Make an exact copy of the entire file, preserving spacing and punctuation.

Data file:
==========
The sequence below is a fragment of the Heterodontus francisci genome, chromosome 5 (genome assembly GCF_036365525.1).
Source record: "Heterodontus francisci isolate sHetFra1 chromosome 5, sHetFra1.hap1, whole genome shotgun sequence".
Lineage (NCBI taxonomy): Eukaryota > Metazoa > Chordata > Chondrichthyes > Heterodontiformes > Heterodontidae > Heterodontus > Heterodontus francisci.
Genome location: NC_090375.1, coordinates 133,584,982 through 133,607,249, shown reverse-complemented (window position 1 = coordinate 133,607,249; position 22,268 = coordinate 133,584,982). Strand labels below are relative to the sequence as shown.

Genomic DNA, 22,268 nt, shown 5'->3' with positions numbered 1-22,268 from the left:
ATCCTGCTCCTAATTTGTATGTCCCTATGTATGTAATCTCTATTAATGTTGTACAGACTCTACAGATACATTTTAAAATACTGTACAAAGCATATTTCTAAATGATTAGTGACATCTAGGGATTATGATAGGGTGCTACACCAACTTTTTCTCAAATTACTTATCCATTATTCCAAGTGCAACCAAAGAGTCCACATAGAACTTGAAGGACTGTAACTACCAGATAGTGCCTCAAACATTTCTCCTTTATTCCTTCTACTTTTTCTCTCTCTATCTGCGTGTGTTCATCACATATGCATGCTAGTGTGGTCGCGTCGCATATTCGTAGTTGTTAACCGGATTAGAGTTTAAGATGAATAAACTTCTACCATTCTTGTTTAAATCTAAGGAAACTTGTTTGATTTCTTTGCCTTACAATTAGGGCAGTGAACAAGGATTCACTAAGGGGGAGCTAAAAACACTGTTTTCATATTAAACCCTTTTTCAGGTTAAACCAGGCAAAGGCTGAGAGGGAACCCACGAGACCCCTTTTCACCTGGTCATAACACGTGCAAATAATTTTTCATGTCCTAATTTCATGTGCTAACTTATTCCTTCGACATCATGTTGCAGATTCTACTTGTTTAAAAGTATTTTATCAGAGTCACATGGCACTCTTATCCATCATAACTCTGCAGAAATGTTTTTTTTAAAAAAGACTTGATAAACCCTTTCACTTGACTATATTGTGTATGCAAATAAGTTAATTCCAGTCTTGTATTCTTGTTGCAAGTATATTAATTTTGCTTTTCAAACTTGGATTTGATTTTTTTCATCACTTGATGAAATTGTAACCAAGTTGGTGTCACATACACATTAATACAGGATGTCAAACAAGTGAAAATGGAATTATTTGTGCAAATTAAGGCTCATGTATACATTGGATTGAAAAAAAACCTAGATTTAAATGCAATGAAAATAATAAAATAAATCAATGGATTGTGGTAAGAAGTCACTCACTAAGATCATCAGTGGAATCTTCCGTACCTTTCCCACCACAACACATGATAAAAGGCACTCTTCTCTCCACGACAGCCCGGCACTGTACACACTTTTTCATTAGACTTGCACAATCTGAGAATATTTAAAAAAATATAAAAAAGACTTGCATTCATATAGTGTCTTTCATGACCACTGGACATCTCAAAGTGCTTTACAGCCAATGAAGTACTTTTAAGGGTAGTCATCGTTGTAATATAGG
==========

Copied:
The sequence below is a fragment of the Heterodontus francisci genome, chromosome 5 (genome assembly GCF_036365525.1).
Source record: "Heterodontus francisci isolate sHetFra1 chromosome 5, sHetFra1.hap1, whole genome shotgun sequence".
Lineage (NCBI taxonomy): Eukaryota > Metazoa > Chordata > Chondrichthyes > Heterodontiformes > Heterodontidae > Heterodontus > Heterodontus francisci.
Genome location: NC_090375.1, coordinates 133,584,982 through 133,607,249, shown reverse-complemented (window position 1 = coordinate 133,607,249; position 22,268 = coordinate 133,584,982). Strand labels below are relative to the sequence as shown.

Genomic DNA, 22,268 nt, shown 5'->3' with positions numbered 1-22,268 from the left:
ATCCTGCTCCTAATTTGTATGTCCCTATGTATGTAATCTCTATTAATGTTGTACAGACTCTACAGATACATTTTAAAATACTGTACAAAGCATATTTCTAAATGATTAGTGACATCTAGGGATTATGATAGGGTGCTACACCAACTTTTTCTCAAATTACTTATCCATTATTCCAAGTGCAACCAAAGAGTCCACATAGAACTTGAAGGACTGTAACTACCAGATAGTGCCTCAAACATTTCTCCTTTATTCCTTCTACTTTTTCTCTCTCTATCTGCGTGTGTTCATCACATATGCATGCTAGTGTGGTCGCGTCGCATATTCGTAGTTGTTAACCGGATTAGAGTTTAAGATGAATAAACTTCTACCATTCTTGTTTAAATCTAAGGAAACTTGTTTGATTTCTTTGCCTTACAATTAGGGCAGTGAACAAGGATTCACTAAGGGGGAGCTAAAAACACTGTTTTCATATTAAACCCTTTTTCAGGTTAAACCAGGCAAAGGCTGAGAGGGAACCCACGAGACCCCTTTTCACCTGGTCATAACACGTGCAAATAATTTTTCATGTCCTAATTTCATGTGCTAACTTATTCCTTCGACATCATGTTGCAGATTCTACTTGTTTAAAAGTATTTTATCAGAGTCACATGGCACTCTTATCCATCATAACTCTGCAGAAATGTTTTTTTTAAAAAAGACTTGATAAACCCTTTCACTTGACTATATTGTGTATGCAAATAAGTTAATTCCAGTCTTGTATTCTTGTTGCAAGTATATTAATTTTGCTTTTCAAACTTGGATTTGATTTTTTTCATCACTTGATGAAATTGTAACCAAGTTGGTGTCACATACACATTAATACAGGATGTCAAACAAGTGAAAATGGAATTATTTGTGCAAATTAAGGCTCATGTATACATTGGATTGAAAAAAAACCTAGATTTAAATGCAATGAAAATAATAAAATAAATCAATGGATTGTGGTAAGAAGTCACTCACTAAGATCATCAGTGGAATCTTCCGTACCTTTCCCACCACAACACATGATAAAAGGCACTCTTCTCTCCACGACAGCCCGGCACTGTACACACTTTTTCATTAGACTTGCACAATCTGAGAATATTTAAAAAAATATAAAAAAGACTTGCATTCATATAGTGTCTTTCATGACCACTGGACATCTCAAAGTGCTTTACAGCCAATGAAGTACTTTTAAGGGTAGTCATCGTTGTAATATAGG